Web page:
IN THE COURT OF APPEALS OF THE STATE OF KANSAS
NATHANIEL W. ELLIBEE,
CHARLES E. SIMMONS, et al.
SYLLABUS BY THE COURT
1. The mandatory savings policy for inmates found in the Kansas penal system's Internal Management Policy and Procedure 04-103, does not violate the property rights of inmates under Kansas state law and the Fourteenth Amendment to the United States Constitution.
2. When an inmate challenges a prison regulation as impinging on the inmate's constitutional rights, the regulation is valid if it is reasonably related to legitimate penological interests.
Appeal from Butler District Court; JOHN E. SANDERS, judge. Opinion filed March 5, 2004. Affirmed.
Nathaniel W. Ellibee, appellant pro se.
Julie St. Peter, of Kansas Department of Corrections, for the appellees.
Before PIERRON, P.J., LEWIS and JOHNSON, JJ.
PIERRON, J.: Nathaniel E. Ellibee appeals the district court's summary dismissal of his petition for writ of habeas corpus.
Ellibee argues that the mandatory savings policy found in the Kansas penal system's Internal Management Policy and Procedure (IMPP) 04-103 violates his constitutional rights under the Fourteenth Amendment to the United State Constitution. IMPP 04-103 provides for a savings account in which 10% of an inmate's incoming monies less any outstanding obligations, and a specified portion of earnings from work release or private industry employment, is deposited and maintained until the inmate's release from custody. The use of the funds in the account is restricted to payment of garnishment and, only if the inmate's cash balance is exhausted, civil filing fees. IMPP 04-103 provides in relevant part:
A. Each inmate shall be required to place ten percent [10%] of all funds received from the following sources into a mandatory savings account:
1. Funds received from outside the facility;
2. Prize monies won by the inmate and paid from the inmate benefit fund; and,
a. If canteen goods are awarded inmate prize winners in lieu of actual cash prize monies, the value of these goods shall not be subject to the mandatory savings assessment.
3. Proceeds from handicraft sales.
B. Outstanding obligations shall always be subtracted from such monies prior to the assessment of the ten percent [10%] mandatory savings amounts.
C. Voluntary contributions by an inmate to his/her mandatory savings account shall not be permitted.
D. All monies deposited to a mandatory savings account shall accrue interest as outlined in this policy.
E. All funds accrued by each inmate in his/her mandatory savings account shall be provided to the inmate upon his/her release, or, in the alternative, shall become part of the inmate's estate, subject to the provisions of IMPP 04-114, in the event that he/she dies while in custody."
In denying Ellibee's motion, the district court held as follows:
"A mandatory savings program for inmates is appropriate and legitimate. The Court sees very little difference between this program and Social Security or KPERS in respect to required paraticipation [sic]. Even petitioner recognizes the program could be appropriate (see p. 12, para. 43 of his petition), just not in its current form. He does not believe any legitimate interests are served by a 'lifer' having to contribute to such a plan or by the permitting of court filing fees and garnishments to be deducted from the account.
"Quite the contrary, the 'lifer's' family and children may very well benefit from the 'survivor' benefits rather than having such funds squandered over the years on BBQ chips and Red Hot Piggy Pops. Further, legitimate societal and judicial purposes are well served by permitting the payment of court costs and debts through garnishment out of these funds."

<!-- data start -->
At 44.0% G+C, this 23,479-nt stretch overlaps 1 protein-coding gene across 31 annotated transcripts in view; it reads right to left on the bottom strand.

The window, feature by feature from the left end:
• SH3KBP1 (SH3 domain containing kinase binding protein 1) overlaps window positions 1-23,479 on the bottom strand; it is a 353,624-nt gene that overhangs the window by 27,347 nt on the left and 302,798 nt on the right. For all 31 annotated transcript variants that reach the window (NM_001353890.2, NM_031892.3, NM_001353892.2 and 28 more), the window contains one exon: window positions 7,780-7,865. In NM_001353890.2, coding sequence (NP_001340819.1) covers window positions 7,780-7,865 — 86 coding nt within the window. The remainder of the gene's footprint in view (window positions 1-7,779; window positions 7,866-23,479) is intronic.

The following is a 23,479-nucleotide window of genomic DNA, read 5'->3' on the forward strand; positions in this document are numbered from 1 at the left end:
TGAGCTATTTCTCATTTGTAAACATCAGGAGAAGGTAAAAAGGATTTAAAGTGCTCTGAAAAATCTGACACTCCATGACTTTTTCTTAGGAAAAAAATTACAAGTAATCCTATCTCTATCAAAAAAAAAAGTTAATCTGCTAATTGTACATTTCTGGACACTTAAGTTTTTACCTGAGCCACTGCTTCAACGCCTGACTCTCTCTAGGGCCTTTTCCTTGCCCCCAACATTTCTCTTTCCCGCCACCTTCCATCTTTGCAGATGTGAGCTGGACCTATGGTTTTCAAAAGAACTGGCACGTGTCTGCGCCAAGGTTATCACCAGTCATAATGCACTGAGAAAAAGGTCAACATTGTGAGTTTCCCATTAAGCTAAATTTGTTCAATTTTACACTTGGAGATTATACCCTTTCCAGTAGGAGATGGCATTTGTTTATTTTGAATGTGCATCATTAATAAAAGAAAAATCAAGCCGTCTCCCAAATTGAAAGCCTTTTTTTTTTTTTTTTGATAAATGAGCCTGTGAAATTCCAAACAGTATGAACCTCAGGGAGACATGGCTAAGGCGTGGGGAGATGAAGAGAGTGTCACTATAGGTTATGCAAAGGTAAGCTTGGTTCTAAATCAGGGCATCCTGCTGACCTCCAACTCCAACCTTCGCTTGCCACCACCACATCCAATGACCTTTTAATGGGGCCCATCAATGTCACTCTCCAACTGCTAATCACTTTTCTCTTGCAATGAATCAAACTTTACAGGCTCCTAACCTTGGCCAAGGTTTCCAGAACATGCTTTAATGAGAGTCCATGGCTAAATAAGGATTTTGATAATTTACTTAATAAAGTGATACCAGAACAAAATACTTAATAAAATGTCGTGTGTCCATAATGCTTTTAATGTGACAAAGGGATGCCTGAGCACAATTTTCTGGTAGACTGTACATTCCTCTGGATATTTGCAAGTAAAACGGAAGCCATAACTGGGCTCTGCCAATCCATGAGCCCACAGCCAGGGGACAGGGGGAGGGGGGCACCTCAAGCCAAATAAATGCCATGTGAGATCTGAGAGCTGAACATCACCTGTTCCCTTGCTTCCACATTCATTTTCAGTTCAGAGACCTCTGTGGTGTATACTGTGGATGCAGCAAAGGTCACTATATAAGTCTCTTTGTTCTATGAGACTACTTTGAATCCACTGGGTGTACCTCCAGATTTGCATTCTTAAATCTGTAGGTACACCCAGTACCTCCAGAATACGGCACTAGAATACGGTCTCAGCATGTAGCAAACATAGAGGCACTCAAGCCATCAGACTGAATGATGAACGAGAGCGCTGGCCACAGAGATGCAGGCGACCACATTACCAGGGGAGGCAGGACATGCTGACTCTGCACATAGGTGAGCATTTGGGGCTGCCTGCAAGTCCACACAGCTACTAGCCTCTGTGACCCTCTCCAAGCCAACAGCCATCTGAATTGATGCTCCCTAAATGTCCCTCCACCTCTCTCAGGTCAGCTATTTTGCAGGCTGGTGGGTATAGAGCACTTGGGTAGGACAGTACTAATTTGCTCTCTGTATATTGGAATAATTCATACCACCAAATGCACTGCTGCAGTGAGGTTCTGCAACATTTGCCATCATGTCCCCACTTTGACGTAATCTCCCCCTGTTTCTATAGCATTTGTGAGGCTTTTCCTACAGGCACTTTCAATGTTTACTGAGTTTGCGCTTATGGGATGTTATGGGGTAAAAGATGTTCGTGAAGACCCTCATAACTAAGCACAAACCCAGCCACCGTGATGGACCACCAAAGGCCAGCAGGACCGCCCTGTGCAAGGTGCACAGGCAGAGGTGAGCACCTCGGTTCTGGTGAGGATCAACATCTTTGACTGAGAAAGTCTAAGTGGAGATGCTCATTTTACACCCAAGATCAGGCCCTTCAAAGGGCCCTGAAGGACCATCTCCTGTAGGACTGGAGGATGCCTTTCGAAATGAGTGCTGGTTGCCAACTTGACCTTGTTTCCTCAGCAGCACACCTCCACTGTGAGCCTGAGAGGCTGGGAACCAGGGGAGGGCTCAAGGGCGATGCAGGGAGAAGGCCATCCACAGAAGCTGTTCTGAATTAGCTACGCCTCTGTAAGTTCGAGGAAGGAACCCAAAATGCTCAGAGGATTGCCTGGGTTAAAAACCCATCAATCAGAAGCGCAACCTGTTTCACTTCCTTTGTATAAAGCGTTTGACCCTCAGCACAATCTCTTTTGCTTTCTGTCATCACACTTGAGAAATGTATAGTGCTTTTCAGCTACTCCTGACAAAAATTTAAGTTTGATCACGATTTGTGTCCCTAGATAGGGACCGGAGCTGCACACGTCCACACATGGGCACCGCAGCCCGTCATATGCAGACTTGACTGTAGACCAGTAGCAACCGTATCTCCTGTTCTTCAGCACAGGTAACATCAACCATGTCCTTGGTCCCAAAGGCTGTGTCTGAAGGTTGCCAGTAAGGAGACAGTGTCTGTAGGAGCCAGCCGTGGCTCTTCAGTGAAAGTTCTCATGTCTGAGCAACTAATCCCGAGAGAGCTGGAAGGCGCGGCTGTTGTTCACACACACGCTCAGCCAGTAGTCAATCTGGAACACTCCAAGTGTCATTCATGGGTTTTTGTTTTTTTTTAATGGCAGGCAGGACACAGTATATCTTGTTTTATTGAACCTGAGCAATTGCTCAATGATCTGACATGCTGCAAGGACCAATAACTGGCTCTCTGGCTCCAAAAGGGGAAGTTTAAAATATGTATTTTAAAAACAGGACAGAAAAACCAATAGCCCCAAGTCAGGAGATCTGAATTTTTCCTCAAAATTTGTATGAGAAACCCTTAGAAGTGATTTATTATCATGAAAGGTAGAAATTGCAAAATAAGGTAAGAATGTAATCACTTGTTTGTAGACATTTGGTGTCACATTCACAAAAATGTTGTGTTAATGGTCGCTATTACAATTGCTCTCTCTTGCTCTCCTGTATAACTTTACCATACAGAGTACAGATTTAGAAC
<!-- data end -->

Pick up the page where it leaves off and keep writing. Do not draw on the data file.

An abuse of discretion standard is applied to a district court's failure to appoint counsel and summary dismissal of a motion filed pursuant to K.S.A. 60-1507. Gilkey v. State, 31 Kan. App. 2d 77,78, 60 P.3d 351, rev. denied 275 Kan. ___ (2003); Supreme Court Rule 183(h) (2003 Kan. Ct. R. Annot. 213) (district court has "discretion to ascertain whether the claim is substantial before granting a full evidentiary hearing"). Judicial discretion is abused only when no reasonable person would take the view adopted by the trial court. Saucedo v. Winger, 252 Kan. 718, 730-32, 850 P.2d 908 (1993).
Prison officials are given wide latitude in matters concerning the administration of correctional facilities. Such discretion should not be interfered with by the court in the absence of abuse or unless exercised unlawfully, arbitrarily, or capriciously. See Weinlood v. Simmons, 262 Kan. 259, 264, 936 P.2d 238 (1997); Levier v. State, 209 Kan. 442, Syl. ¶ 4, 497 P.2d 265 (1972).
Ellibee argues the mandatory savings program in IMPP 04-103 violates his due process rights guaranteed under the Fourteenth Amendment to the United States Constitution. He claims IMPP 04-103 is not entirely unconstitutional, but contends several exceptions/amendments would make it reasonable and neutral, including a maximum balance of $100, exempting death row inmates and inmates with sentences extending beyond 75 years of age, and protecting accounts from fines, restitution, and garnishment. Essentially, he asks us to modify the regulation to better fit his views on the matter. Since we find no constitutional violations in the operation of the regulation, we decline.
Kansas courts have upheld mandatory deductions in inmate trust accounts. In Weinlood, 262 Kan. at 266, the Supreme Court held a regulation allowing the Secretary of Corrections to charge an inmate $1 a month for administering the inmate's trust account did not violate the inmate's due process rights. In doing so, it cited cases from several jurisdictions where courts have upheld a state's right to require inmates to reimburse the state for their keep and maintenance. 262 Kan. at 265; see also K.S.A. 19-1930(d) (A county may adopt a resolution that any inmate who participates in a work release or job training program for which the inmate receives compensation or a subsistence allowance shall be required to pay to the county an amount not exceeding $10 per day.).
A helpful case, decided by the Supreme Court of Oklahoma in 1985, is Cumbey v. State, 699 P.2d 1094 (Okla. 1985), where the court held the inmates had failed to demonstrate the existence of any legal right to personal use of, or interest in, statutory 20% compulsory savings trust account credits. The court concluded the inmates were also not unlawfully deprived of immediate personal use of funds or interest thereon in violation of state and federal constitutional standards.